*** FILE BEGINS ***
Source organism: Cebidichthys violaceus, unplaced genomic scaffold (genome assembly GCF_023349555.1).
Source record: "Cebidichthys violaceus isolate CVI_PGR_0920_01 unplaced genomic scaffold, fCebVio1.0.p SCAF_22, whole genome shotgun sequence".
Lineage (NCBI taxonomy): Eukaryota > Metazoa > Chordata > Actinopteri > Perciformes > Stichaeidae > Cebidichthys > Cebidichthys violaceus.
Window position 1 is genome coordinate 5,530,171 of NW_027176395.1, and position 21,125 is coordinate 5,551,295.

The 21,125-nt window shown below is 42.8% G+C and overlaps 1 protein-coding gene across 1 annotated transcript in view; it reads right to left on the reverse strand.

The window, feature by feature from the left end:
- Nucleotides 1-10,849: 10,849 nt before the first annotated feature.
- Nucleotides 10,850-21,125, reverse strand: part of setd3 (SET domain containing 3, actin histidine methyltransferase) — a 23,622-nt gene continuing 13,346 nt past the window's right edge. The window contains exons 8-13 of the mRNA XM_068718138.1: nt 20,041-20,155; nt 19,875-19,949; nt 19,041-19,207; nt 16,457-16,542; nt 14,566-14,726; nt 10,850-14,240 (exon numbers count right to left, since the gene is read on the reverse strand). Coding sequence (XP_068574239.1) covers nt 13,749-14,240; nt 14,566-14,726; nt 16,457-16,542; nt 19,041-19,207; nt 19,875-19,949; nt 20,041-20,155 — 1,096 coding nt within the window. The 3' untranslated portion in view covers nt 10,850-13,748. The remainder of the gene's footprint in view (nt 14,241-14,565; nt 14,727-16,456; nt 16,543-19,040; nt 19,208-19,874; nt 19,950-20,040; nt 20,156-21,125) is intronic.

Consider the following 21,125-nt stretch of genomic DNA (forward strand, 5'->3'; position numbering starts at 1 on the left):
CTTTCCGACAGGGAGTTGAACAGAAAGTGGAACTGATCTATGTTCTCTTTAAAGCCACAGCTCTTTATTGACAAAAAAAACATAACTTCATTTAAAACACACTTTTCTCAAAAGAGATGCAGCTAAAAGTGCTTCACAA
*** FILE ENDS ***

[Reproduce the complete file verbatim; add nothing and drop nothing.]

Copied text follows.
Source organism: Cebidichthys violaceus, unplaced genomic scaffold (genome assembly GCF_023349555.1).
Source record: "Cebidichthys violaceus isolate CVI_PGR_0920_01 unplaced genomic scaffold, fCebVio1.0.p SCAF_22, whole genome shotgun sequence".
Lineage (NCBI taxonomy): Eukaryota > Metazoa > Chordata > Actinopteri > Perciformes > Stichaeidae > Cebidichthys > Cebidichthys violaceus.
Window position 1 is genome coordinate 5,530,171 of NW_027176395.1, and position 21,125 is coordinate 5,551,295.

The 21,125-nt window shown below is 42.8% G+C and overlaps 1 protein-coding gene across 1 annotated transcript in view; it reads right to left on the reverse strand.

The window, feature by feature from the left end:
- Nucleotides 1-10,849: 10,849 nt before the first annotated feature.
- Nucleotides 10,850-21,125, reverse strand: part of setd3 (SET domain containing 3, actin histidine methyltransferase) — a 23,622-nt gene continuing 13,346 nt past the window's right edge. The window contains exons 8-13 of the mRNA XM_068718138.1: nt 20,041-20,155; nt 19,875-19,949; nt 19,041-19,207; nt 16,457-16,542; nt 14,566-14,726; nt 10,850-14,240 (exon numbers count right to left, since the gene is read on the reverse strand). Coding sequence (XP_068574239.1) covers nt 13,749-14,240; nt 14,566-14,726; nt 16,457-16,542; nt 19,041-19,207; nt 19,875-19,949; nt 20,041-20,155 — 1,096 coding nt within the window. The 3' untranslated portion in view covers nt 10,850-13,748. The remainder of the gene's footprint in view (nt 14,241-14,565; nt 14,727-16,456; nt 16,543-19,040; nt 19,208-19,874; nt 19,950-20,040; nt 20,156-21,125) is intronic.

Consider the following 21,125-nt stretch of genomic DNA (forward strand, 5'->3'; position numbering starts at 1 on the left):
CTTTCCGACAGGGAGTTGAACAGAAAGTGGAACTGATCTATGTTCTCTTTAAAGCCACAGCTCTTTATTGACAAAAAAAACATAACTTCATTTAAAACACACTTTTCTCAAAAGAGATGCAGCTAAAAGTGCTTCACAA